Which is Better Faster JSON Stringify Library?
fast-safe-stringify vs json-stringify-safe vs fast-json-stringify

1 Year
What's Faster JSON Stringify Library?

Faster JSON Stringify Library is designed to improve the speed and efficiency of converting JavaScript objects or data into JSON string format. The process of converting JavaScript objects to JSON strings, known as JSON stringify, can sometimes be a performance bottleneck, especially when dealing with large or complex objects. A faster JSON stringify library aims to optimize this process by implementing more efficient algorithms or techniques to speed up the conversion process.

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json-stringify-safe22,206,89754273 years agoISC License
fast-safe-stringify12,582,972342103 years agoMIT License
fast-json-stringify1,932,6763,37526a day agoMIT License
Feature Comparison
fast-safe-stringify is a compact package, making it suitable for projects with strict size constraints.
json-stringify-safe is also small in size, making it a good choice for projects where minimizing bundle size is essential.
fast-json-stringify is known for its ultra-small size, making it an excellent choice for applications with the most stringent size limitations.
fast-safe-stringify provides consistent JSON stringification, handling circular references and other edge cases reliably.
json-stringify-safe is consistent in its JSON stringification, ensuring data integrity even in complex scenarios.
fast-json-stringify also maintains consistency and predictability in JSON stringification, making it a dependable choice for circular references and complex objects.
fast-safe-stringify preserves the immutability of the original object during stringification.
json-stringify-safe, like fast-safe-stringify, does not alter the original object, ensuring that data remains unchanged.
fast-json-stringify maintains the mutability of the original object and does not modify it during stringification.
fast-safe-stringify is not particularly extensible and lacks advanced customization options.
json-stringify-safe is not highly extensible and may not provide extensive customization for the stringification process.
fast-json-stringify offers limited extensibility, making it more suitable for simple use cases where advanced customization is not a requirement.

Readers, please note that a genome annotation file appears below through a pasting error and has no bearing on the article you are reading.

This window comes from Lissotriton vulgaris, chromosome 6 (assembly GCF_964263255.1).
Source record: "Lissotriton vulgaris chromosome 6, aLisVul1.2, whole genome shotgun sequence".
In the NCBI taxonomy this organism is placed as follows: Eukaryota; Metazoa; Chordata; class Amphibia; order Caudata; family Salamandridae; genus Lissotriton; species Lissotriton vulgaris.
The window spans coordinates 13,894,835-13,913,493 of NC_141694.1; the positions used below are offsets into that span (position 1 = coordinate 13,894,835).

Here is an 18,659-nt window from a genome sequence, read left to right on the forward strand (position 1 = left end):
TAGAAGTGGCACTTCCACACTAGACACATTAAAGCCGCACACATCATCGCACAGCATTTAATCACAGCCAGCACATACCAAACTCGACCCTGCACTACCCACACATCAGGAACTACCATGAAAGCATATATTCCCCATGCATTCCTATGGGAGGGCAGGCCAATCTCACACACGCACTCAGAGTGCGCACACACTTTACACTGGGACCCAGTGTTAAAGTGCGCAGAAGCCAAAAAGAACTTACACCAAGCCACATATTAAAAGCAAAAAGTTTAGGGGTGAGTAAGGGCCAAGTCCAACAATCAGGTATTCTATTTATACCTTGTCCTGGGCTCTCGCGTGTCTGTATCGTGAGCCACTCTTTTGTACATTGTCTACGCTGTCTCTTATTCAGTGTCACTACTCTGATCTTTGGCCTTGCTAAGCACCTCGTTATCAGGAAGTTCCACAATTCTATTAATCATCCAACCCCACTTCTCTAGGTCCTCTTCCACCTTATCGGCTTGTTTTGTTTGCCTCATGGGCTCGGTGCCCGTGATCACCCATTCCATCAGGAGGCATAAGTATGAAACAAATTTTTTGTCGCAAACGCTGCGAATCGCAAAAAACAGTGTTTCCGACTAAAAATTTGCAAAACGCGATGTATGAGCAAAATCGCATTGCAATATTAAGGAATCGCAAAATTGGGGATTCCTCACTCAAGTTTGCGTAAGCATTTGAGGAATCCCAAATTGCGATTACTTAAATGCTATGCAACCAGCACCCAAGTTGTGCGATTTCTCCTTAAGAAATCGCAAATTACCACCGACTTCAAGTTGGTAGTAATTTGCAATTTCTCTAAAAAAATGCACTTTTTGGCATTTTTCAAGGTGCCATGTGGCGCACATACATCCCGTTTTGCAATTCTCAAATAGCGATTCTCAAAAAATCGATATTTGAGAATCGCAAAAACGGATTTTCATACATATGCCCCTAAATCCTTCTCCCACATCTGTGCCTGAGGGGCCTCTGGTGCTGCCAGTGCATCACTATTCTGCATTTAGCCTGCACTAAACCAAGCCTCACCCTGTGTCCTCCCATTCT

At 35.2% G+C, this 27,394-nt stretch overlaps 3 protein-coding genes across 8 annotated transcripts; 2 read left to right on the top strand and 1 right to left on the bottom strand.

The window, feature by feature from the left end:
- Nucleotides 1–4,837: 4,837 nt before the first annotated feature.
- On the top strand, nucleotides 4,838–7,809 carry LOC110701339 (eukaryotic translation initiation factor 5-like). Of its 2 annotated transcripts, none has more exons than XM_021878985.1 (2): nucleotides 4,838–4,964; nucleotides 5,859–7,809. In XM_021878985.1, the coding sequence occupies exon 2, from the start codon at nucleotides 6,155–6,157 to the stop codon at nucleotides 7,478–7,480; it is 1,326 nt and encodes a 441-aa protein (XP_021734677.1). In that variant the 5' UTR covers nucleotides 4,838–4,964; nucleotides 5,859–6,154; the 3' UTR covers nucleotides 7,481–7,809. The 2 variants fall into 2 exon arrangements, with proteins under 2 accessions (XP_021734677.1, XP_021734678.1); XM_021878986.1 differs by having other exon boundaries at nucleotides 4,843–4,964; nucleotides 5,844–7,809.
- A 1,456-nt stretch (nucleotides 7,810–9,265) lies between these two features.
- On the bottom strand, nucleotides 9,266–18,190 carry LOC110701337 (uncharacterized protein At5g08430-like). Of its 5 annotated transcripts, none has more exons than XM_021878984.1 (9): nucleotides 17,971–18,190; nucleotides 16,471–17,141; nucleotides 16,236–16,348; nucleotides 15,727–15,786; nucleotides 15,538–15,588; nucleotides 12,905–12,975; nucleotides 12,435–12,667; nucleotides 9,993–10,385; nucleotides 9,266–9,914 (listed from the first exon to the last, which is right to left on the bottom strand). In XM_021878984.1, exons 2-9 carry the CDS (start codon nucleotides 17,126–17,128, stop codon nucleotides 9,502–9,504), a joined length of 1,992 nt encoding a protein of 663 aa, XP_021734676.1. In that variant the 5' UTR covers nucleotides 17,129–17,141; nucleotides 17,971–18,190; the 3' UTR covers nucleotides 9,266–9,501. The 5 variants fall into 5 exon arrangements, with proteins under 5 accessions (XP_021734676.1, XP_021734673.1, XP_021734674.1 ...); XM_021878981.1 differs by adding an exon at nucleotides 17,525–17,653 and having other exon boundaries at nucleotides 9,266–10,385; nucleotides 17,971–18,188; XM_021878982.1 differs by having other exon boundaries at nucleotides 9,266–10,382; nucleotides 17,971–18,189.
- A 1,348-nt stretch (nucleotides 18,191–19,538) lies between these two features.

fast-safe-stringify has received regular maintenance and updates, ensuring compatibility with the latest Node.js and JavaScript environments.
json-stringify-safe may have seen fewer recent updates, which could raise concerns about its long-term maintenance and compatibility.
fast-json-stringify has a good maintenance record, with ongoing updates to support the latest Node.js and JavaScript versions.
Learning Curve
fast-safe-stringify is easy to use and has a minimal learning curve, suitable for developers of all levels.
json-stringify-safe is also user-friendly and approachable, with a low learning curve that accommodates developers, including beginners.
fast-json-stringify is known for its simplicity, making it a great choice for those who prefer an easy-to-use JSON stringification solution.
fast-safe-stringify is compatible with the broader Node.js and JavaScript ecosystem, integrating well with other libraries and tools.
json-stringify-safe is also part of the larger ecosystem, making it a reliable choice for a wide range of projects.
fast-json-stringify fits seamlessly into the Node.js and JavaScript ecosystem, ensuring compatibility with various other packages and tools.
NPM Package Introudction


Safe and fast serialization alternative to JSON.stringify.

Gracefully handles circular structures instead of throwing in most cases. It could return an error string if the circular object is too complex to analyze, e.g. in case there are proxies involved.

Provides a deterministic ("stable") version as well that will also gracefully handle circular structures. See the example below for further information.


The same as JSON.stringify.

stringify(value[, replacer[, space[, options]]])

const safeStringify = require('fast-safe-stringify')
const o = { a: 1 }
o.o = o

// '{"a":1,"o":"[Circular]"}'
// TypeError: Converting circular structure to JSON

function replacer(key, value) {